A further, more restricted, category of mergers is special public interest cases (applicable in newspaper and broadcasting sectors, to mergers raising issues of national security, and to the maintenance of the stability of the UK financial system).
In these cases, the Secretary of State can order an investigation even if the normal merger jurisdictional thresholds are not met. Special public interest cases are assessed on public interest grounds only.
Restrictive agreements and practices are regulated by the Chapter I prohibition in the Competition Act 1998 (Chapter I), the UK version of Article 101 of the Treaty on the Functioning of the European Union (TFEU) (without the requirement that the agreement may affect trade between EU member states).
Chapter I prohibits agreements, concerted practices and trade association decisions that restrict competition in UK markets. This includes agreements that:
Allocate markets or customers.
Provide for competitors to exchange commercial information.
The OFT is responsible for enforcing Chapter I, in addition to Article 101, although the UK's sectoral regulators (for example, in rail, water, energy and electronic communications) have concurrent powers to investigate alleged breaches in their sector.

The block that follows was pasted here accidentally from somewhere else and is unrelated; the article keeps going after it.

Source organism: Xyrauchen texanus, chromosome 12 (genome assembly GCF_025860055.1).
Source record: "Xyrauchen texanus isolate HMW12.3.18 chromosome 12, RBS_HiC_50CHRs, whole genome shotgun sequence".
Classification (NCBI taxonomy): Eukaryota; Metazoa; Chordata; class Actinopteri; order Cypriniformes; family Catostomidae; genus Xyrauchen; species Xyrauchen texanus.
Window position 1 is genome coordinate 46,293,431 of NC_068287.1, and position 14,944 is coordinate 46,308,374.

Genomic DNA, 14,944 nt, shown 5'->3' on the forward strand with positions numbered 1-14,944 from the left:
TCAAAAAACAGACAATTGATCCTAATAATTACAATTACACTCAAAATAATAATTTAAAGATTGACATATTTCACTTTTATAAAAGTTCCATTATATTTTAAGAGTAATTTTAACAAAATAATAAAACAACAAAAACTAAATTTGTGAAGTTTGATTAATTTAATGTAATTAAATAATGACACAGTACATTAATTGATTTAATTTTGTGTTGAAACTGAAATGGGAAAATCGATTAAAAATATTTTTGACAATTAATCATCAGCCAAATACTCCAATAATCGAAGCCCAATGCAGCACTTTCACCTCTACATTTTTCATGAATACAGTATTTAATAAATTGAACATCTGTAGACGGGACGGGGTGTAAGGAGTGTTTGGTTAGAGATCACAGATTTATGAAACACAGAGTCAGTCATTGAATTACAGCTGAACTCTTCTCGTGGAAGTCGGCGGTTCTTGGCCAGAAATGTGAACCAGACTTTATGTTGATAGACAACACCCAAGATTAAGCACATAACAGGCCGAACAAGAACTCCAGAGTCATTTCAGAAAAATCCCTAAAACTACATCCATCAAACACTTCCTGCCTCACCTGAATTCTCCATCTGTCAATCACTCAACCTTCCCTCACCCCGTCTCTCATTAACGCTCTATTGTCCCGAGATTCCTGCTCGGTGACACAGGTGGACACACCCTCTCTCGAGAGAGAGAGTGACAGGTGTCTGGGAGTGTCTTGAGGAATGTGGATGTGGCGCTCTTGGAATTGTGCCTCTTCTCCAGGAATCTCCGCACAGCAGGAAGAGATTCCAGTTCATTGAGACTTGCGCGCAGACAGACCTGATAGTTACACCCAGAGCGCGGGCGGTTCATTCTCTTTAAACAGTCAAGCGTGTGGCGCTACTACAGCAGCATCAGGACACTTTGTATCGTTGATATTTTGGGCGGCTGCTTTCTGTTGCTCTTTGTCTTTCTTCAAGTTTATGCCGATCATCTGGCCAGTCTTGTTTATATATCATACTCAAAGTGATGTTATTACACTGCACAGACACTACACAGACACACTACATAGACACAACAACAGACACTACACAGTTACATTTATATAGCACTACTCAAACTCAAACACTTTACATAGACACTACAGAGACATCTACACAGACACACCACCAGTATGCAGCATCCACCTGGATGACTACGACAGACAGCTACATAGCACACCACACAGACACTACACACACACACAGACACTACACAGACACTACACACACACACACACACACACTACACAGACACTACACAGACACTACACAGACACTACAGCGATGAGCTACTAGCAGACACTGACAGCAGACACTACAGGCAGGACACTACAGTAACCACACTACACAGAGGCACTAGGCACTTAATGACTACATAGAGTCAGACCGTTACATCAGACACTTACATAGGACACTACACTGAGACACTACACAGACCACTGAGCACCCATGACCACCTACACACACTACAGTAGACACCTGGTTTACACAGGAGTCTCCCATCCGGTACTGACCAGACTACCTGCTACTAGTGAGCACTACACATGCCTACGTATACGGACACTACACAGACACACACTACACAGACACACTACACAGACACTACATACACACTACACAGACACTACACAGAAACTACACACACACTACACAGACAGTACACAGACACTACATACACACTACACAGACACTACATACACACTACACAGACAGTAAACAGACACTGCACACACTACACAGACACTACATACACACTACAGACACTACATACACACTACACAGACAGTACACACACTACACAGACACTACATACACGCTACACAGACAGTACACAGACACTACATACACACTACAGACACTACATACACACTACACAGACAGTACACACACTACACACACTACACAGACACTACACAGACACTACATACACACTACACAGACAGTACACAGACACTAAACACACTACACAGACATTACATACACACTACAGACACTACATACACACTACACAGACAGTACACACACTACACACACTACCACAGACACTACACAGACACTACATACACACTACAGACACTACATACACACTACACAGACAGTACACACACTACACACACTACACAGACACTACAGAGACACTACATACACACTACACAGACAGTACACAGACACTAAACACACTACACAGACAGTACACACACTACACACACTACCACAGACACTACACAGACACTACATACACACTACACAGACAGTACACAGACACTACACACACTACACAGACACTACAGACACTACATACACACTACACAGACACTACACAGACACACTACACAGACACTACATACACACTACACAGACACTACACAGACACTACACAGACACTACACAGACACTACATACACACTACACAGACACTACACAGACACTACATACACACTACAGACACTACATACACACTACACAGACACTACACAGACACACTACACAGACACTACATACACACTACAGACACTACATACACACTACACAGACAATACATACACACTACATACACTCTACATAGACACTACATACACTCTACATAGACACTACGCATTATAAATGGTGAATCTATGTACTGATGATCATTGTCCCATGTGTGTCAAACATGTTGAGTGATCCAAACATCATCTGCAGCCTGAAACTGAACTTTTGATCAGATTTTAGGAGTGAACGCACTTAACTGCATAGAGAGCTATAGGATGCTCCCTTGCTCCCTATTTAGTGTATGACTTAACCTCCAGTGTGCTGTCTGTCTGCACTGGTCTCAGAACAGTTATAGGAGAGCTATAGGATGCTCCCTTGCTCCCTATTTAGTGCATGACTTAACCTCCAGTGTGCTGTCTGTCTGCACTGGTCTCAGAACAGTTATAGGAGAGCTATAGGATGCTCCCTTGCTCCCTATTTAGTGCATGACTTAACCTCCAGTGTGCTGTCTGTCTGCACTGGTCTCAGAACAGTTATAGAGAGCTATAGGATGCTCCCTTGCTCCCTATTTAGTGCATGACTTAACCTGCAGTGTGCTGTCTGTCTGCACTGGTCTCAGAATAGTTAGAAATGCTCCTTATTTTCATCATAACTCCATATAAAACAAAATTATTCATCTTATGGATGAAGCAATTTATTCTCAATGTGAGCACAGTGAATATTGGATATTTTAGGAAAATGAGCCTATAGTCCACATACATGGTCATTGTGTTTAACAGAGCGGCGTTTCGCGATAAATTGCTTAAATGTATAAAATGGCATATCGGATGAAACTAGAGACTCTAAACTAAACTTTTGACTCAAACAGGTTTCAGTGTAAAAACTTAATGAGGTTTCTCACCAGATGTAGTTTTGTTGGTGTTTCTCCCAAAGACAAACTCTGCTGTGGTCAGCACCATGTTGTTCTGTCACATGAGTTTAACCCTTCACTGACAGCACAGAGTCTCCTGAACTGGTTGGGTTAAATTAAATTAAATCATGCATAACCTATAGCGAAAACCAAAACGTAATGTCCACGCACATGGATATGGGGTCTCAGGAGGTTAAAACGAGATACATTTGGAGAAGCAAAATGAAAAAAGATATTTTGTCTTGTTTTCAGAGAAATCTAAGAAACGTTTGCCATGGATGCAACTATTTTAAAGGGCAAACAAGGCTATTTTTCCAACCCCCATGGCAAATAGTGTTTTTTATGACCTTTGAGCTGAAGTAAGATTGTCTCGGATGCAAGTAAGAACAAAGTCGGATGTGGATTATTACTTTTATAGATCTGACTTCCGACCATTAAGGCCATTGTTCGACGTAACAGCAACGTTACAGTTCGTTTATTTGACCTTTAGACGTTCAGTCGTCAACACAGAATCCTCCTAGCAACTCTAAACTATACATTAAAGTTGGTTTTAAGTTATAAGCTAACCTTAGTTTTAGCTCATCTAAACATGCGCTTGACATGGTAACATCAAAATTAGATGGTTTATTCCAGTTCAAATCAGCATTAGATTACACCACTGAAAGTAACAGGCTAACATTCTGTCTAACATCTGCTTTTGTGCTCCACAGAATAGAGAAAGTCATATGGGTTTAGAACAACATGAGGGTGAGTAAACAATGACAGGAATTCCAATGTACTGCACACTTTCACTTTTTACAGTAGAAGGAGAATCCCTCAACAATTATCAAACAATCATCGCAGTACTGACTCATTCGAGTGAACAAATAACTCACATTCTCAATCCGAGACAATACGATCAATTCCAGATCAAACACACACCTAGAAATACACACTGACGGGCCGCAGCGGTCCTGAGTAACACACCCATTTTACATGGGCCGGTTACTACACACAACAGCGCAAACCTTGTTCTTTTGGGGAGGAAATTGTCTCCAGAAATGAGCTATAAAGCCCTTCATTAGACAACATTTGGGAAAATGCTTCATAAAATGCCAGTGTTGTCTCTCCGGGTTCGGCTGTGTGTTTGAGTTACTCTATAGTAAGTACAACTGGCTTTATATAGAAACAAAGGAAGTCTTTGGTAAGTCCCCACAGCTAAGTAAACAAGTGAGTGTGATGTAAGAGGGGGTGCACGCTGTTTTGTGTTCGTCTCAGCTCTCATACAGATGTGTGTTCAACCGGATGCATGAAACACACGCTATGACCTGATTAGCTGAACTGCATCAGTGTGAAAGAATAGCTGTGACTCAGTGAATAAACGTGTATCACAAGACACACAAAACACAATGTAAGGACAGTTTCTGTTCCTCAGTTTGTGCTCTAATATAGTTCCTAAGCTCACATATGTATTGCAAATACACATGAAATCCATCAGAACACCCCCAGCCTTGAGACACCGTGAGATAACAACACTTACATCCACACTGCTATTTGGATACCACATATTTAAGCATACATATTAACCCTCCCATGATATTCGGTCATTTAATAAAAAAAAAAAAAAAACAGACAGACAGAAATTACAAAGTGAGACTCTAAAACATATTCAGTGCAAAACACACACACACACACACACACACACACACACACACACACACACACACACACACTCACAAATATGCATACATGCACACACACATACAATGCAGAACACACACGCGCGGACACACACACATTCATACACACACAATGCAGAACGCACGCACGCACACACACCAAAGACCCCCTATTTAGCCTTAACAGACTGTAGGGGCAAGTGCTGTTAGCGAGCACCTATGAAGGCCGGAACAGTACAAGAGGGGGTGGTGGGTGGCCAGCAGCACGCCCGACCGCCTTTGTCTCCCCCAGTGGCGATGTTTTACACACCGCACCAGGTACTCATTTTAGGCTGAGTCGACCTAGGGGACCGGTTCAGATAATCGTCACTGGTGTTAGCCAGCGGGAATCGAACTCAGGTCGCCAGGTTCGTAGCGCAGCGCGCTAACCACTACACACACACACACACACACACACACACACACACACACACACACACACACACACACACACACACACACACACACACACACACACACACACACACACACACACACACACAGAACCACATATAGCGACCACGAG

The OFT (or sectoral regulator) investigates alleged infringements on its own initiative or at the request of a third party complainant. In March 2011 the OFT published guidance on its procedures in investigations. In addition, private litigants can go to court seeking damages and/or injunctive relief for breaches of Chapter I and Article 101.
It is a criminal offence, known as the cartel offence, for individuals to engage in hard-core cartel activity, such as (Enterprise Act):
Currently the offence is only committed if the individual has acted "dishonestly", but this test is due to be replaced under proposed new legislation (see Question 39); it will no longer be necessary for the prosecution to demonstrate the individual's dishonesty, but it will be a defence if the individual can show that details of the arrangements concerned were disclosed to customers or published in advance. The OFT (together with the Serious Fraud Office) is responsible for criminal prosecutions of the cartel offence (see Question 24).
Companies involved in cartel activity have also been investigated by the Serious Fraud Office for breach of the English common law criminal offence of conspiracy to defraud. However, following the decision of the House of Lords in Norris (Norris v Government of the United States of America and others  UKHL 16,  2 WLR 673 and R v GG plc and others  UKHL 17), a prosecution under common law is only now possible if a secret cartel has aggravating features (such as deception) that elevate the cartel into an unlawful conspiracy to defraud.